Certain Foods May Cut Men’s Risk for Parkinson’s

Friday, April 20th, 2012 by American Senior Fitness Association   View This Issue of Experience!

Frequent consumption of foods and drinks that are abundant in flavonoids may reduce men’s risk for Parkinson’s disease by 40 percent, according to research headed by Xiang Gao of Harvard Medical School, the Harvard School of Public Health, and Brigham and Women’s Hospital in Boston.

Flavonoids are protective substances present in plant foods that help to ward off oxidative damage to the body’s cells. Dietary fare that is rich in flavonoids includes:

  • Tea
  • Orange juice
  • Red wine
  • Apples
  • Berries
  • Recently published online in the journal Neurology, the study looked at health and nutritional data from roughly 50,000 men and 80,000 women. Over a follow-up period of 20 to 22 years, 438 of the men and 367 of the women developed Parkinson’s. The results were somewhat puzzling: Whereas men with high overall flavonoid intakes saw a 40 percent reduction in risk, women’s overall intake was not statistically significant. Even so, women who ate at least two servings of berries per week did see a reduction in risk (about 25 percent). These findings do not apply to persons who already have Parkinson’s disease.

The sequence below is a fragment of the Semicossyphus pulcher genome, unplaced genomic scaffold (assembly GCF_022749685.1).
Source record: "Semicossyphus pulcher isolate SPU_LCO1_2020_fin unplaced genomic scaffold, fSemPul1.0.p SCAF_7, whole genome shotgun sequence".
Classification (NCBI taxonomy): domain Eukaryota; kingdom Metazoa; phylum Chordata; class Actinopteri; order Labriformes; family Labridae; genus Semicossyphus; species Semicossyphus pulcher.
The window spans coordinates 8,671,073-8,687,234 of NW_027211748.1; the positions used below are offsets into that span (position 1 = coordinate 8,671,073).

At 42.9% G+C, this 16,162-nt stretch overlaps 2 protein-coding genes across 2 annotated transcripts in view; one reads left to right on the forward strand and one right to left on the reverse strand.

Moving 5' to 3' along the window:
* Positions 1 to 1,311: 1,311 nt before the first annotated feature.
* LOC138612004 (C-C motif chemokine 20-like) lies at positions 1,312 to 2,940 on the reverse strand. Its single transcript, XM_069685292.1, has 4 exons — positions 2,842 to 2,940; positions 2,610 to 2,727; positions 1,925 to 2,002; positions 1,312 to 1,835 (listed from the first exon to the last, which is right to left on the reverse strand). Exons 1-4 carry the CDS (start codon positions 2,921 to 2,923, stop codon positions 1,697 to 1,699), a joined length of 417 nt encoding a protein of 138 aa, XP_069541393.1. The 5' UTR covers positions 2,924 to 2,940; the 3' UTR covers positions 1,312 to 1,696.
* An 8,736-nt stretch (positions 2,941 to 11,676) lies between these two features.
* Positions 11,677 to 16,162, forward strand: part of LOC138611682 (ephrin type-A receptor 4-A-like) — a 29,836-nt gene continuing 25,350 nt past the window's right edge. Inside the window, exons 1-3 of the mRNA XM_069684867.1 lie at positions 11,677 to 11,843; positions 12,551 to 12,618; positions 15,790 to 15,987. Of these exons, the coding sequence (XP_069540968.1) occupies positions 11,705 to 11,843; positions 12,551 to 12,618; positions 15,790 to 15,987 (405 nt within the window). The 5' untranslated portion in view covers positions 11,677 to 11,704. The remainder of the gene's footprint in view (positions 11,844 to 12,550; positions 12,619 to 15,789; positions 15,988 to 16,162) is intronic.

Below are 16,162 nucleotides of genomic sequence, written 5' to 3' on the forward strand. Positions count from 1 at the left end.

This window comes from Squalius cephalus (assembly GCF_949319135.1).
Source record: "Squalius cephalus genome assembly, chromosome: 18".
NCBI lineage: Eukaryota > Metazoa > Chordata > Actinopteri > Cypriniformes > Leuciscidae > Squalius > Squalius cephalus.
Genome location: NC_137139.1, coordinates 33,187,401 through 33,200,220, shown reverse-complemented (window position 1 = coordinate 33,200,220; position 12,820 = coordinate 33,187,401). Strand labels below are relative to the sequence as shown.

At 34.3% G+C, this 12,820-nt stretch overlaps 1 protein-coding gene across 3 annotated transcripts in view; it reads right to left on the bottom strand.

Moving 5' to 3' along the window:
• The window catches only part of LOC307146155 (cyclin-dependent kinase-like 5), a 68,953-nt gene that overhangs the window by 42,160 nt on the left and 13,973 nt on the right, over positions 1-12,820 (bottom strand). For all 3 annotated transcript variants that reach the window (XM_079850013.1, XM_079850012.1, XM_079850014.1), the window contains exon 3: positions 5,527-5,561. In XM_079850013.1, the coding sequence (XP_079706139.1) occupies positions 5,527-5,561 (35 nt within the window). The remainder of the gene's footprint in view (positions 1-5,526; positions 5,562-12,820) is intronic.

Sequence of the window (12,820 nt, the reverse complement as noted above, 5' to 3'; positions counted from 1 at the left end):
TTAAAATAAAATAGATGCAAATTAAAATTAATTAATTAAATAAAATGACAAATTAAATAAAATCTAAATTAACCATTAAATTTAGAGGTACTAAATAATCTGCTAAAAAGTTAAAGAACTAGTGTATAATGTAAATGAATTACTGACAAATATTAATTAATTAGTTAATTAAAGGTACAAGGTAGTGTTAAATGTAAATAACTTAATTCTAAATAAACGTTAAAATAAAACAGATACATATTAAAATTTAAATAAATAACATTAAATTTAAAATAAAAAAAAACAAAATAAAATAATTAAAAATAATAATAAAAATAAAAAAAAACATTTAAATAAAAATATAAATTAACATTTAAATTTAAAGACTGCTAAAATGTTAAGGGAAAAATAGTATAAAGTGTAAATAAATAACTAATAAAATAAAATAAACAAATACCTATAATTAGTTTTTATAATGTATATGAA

Quoted in HealthDay, an affiliate of the National Institutes of Health, Dr. Gao said, "For total flavonoids, the beneficial result was only in men. But berries are protective in both men and women. Berries could be a neuroprotective agent. People can include berries in their regular diet. There are no harmful effects from berry consumption, and they lower the risk of hypertension too."

    Berries such as strawberries and blueberries may be especially protective because they are rich in a certain type flavonoid called anthocyanins.

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